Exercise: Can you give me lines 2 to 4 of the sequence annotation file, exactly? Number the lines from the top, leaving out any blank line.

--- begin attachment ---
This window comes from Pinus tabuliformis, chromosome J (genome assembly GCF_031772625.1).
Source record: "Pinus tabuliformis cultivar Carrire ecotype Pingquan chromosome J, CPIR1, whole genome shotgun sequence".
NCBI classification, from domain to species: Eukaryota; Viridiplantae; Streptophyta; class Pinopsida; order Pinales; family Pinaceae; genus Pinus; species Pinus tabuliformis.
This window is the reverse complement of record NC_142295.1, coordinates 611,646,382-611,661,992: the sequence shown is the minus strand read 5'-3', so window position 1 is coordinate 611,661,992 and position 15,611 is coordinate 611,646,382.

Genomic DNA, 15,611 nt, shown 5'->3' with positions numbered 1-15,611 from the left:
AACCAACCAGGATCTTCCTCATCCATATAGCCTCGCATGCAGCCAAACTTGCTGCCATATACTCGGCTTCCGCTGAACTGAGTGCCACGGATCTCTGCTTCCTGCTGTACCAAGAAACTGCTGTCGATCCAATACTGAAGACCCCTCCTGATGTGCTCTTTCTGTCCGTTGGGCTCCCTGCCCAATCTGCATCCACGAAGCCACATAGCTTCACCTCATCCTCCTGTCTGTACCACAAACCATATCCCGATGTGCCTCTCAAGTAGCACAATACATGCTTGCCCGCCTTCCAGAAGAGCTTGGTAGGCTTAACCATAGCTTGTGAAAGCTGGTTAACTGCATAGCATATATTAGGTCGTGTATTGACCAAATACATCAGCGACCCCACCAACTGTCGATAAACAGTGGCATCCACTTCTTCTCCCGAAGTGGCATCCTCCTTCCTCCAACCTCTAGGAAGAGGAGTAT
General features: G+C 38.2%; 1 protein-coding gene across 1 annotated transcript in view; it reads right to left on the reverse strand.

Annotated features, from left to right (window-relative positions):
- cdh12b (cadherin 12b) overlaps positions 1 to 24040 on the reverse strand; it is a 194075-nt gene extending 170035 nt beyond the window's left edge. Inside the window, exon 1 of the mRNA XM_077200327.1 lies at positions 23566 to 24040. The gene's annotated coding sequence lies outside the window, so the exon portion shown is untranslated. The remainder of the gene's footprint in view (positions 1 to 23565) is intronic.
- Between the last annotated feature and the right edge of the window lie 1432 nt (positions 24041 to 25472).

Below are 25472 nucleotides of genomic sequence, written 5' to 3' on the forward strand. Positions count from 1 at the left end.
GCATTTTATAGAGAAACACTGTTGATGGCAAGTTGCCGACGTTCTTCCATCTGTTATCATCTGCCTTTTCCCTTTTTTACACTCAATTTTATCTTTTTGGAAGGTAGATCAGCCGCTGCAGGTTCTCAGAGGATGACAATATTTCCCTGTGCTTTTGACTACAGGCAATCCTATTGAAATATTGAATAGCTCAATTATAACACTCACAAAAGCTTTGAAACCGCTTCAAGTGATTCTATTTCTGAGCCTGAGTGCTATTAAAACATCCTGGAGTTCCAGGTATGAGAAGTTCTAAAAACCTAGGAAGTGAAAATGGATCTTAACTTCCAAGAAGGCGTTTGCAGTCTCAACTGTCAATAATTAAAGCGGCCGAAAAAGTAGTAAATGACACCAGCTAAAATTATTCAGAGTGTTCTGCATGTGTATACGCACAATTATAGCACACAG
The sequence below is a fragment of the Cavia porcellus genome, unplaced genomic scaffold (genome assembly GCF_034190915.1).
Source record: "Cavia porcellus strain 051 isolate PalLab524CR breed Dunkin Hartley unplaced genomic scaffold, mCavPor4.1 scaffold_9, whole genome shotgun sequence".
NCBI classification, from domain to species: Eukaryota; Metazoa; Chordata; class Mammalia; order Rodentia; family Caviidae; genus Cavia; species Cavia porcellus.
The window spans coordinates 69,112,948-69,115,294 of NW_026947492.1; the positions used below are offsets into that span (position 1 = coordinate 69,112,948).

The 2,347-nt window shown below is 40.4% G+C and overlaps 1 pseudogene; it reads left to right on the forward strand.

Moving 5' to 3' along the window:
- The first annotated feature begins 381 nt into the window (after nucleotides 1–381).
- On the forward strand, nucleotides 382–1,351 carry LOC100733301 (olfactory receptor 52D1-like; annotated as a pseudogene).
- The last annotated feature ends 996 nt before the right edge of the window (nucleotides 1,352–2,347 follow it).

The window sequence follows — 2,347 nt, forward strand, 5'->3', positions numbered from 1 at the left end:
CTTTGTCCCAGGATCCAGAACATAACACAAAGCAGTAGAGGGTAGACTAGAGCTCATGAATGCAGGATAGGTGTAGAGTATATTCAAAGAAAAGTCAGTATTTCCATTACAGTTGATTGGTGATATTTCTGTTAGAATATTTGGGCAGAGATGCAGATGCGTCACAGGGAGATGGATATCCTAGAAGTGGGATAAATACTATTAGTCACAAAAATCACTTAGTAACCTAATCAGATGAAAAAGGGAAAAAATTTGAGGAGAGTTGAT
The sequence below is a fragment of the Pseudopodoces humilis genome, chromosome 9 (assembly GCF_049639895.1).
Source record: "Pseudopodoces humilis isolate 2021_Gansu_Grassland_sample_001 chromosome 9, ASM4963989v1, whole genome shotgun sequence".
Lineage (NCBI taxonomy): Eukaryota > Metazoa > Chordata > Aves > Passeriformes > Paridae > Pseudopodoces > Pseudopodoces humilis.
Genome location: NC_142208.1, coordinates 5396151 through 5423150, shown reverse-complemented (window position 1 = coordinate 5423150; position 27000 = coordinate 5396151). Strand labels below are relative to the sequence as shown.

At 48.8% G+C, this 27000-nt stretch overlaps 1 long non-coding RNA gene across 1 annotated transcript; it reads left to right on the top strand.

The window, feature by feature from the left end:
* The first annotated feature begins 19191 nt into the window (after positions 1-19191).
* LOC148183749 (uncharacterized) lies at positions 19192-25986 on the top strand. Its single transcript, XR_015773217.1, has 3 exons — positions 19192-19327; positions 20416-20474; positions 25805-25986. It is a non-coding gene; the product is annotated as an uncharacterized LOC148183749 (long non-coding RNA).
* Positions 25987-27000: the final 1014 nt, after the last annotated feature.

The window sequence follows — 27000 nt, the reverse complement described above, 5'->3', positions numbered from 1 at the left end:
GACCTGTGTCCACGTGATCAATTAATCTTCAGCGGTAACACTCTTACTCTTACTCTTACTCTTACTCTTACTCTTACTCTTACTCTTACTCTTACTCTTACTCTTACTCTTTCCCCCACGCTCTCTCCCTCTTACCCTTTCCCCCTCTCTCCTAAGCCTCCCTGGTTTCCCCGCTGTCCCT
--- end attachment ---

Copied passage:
Source record: "Pinus tabuliformis cultivar Carrire ecotype Pingquan chromosome J, CPIR1, whole genome shotgun sequence".
NCBI classification, from domain to species: Eukaryota; Viridiplantae; Streptophyta; class Pinopsida; order Pinales; family Pinaceae; genus Pinus; species Pinus tabuliformis.
This window is the reverse complement of record NC_142295.1, coordinates 611,646,382-611,661,992: the sequence shown is the minus strand read 5'-3', so window position 1 is coordinate 611,661,992 and position 15,611 is coordinate 611,646,382.